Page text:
TikTok remains inaccessible for deaf and hard of hearing users

   Picture this: you get home from a long day of school, and pull out your phone. You sit on the couch and open TikTok, laughing as you scroll through the entertaining videos.


   Now imagine doing all of this, but with the sound off. Would the experience be as enjoyable? How many of the videos would still make sense?


   TikTok is a very fun, popular app, but this does not mean it is without its flaws. One issue that has gained attention recently is that the app is inaccessible for deaf and hard of hearing users. TikTok consists solely of videos that usually require sound to understand and enjoy, and oftentimes these videos do not have closed captions. TikTok does not have a built-in closed captioning feature, and for those who rely on captions to understand the videos, this results in challenges with using the app.


   Mrs. Nicole Price, SHS American Sign Language (ASL) teacher said that while deaf culture has adapted to using TikTok in educational ways such as teaching ASL signs, “closed captioning is one of their biggest issues with [the app], because with the Americans with Disabilities Act of 1990, things are supposed to be closed captioned, and they’re often not.”


   Recently, TikTok creators and users have begun to spread awareness about this accessibility issue, adding captions to their own videos and urging others to do the same. A range of captioning methods have popped up among creators, from using an outside captioning app to typing one’s own captions within Tik Tok’s text feature.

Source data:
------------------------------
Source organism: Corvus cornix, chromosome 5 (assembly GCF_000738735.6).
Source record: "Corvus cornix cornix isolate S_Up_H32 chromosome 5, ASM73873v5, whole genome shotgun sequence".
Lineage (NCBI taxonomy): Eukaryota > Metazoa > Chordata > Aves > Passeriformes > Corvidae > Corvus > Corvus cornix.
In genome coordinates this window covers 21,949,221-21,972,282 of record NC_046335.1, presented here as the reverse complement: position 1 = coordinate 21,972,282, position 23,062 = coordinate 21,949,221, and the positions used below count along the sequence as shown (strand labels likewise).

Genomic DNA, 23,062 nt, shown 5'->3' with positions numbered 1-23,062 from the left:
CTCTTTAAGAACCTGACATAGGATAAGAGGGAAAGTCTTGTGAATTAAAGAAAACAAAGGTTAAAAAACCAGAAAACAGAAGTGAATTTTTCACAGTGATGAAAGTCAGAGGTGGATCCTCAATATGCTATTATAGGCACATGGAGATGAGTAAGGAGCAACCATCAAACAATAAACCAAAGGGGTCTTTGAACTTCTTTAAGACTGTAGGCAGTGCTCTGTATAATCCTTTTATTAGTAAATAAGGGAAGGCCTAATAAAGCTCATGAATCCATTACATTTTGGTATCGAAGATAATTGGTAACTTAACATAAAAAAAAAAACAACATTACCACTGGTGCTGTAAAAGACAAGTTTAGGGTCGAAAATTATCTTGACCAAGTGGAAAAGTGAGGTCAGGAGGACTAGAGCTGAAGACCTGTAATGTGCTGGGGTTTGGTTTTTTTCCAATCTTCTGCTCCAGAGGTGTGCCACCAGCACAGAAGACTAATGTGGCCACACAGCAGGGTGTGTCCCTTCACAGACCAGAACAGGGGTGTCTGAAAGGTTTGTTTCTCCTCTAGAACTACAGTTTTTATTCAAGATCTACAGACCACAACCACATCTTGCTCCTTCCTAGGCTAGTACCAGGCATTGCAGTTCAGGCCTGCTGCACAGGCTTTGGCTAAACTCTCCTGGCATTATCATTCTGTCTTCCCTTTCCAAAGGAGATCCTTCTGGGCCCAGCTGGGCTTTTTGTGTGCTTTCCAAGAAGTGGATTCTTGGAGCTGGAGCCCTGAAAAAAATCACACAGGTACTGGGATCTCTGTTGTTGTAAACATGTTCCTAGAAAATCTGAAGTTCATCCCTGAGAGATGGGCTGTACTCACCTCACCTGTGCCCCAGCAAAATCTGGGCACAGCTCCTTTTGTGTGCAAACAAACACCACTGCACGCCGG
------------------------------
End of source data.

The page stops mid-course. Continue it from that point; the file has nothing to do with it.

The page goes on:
According to CNBC, TikTok had around 100 million monthly active users as of August, and at SHS alone, 60% of surveyed students use the app. Approximately 37.5 million American adults report some degree of trouble hearing, as per a 2012 survey by the National Center for Health Statistics. Evidently, the inaccessibility of apps like TikTok means a large portion of our population is left out.


    “We should all welcome diversity…just because [those who are deaf or hard of hearing] can’t hear, it doesn’t mean that they don’t want to be a part of…what is being said,” Price said.


   While the captioning initiative taken by individuals has helped with this problem, the question still remains: shouldn’t TikTok itself be responsible for promoting inclusivity and providing accessibility options on their app?


   Individual creators should not have to be the people responsible for ensuring the accessibility of their videos to the deaf and hard of hearing community. As a hugely popular app worth billions, TikTok are the ones with this obligation, the ones who must recognize this problem and actively work to fix it. But so far, the app’s developers are not stepping up to the plate.


   This issue is not new. Only last month, Instagram finally added the option to turn on auto-generated captions for IGTV videos. TikTok must follow suit and add a similar feature, in order to ensure that their app can be enjoyed by everyone. Price notes that while auto-generated captioning programs can be inaccurate from time to time, this feature is “better than having nothing at all.” She also recommended that companies reach out to the deaf community when developing a closed captioning feature in order to get their help and advice.


   Until then, you can help by adding captions to any TikToks you post. The more individuals who recognize the need for accessibility and take this initiative, the more evident it will be that the app’s community values inclusivity. Hopefully, TikTok will take action in the near future and develop a platform everyone can enjoy.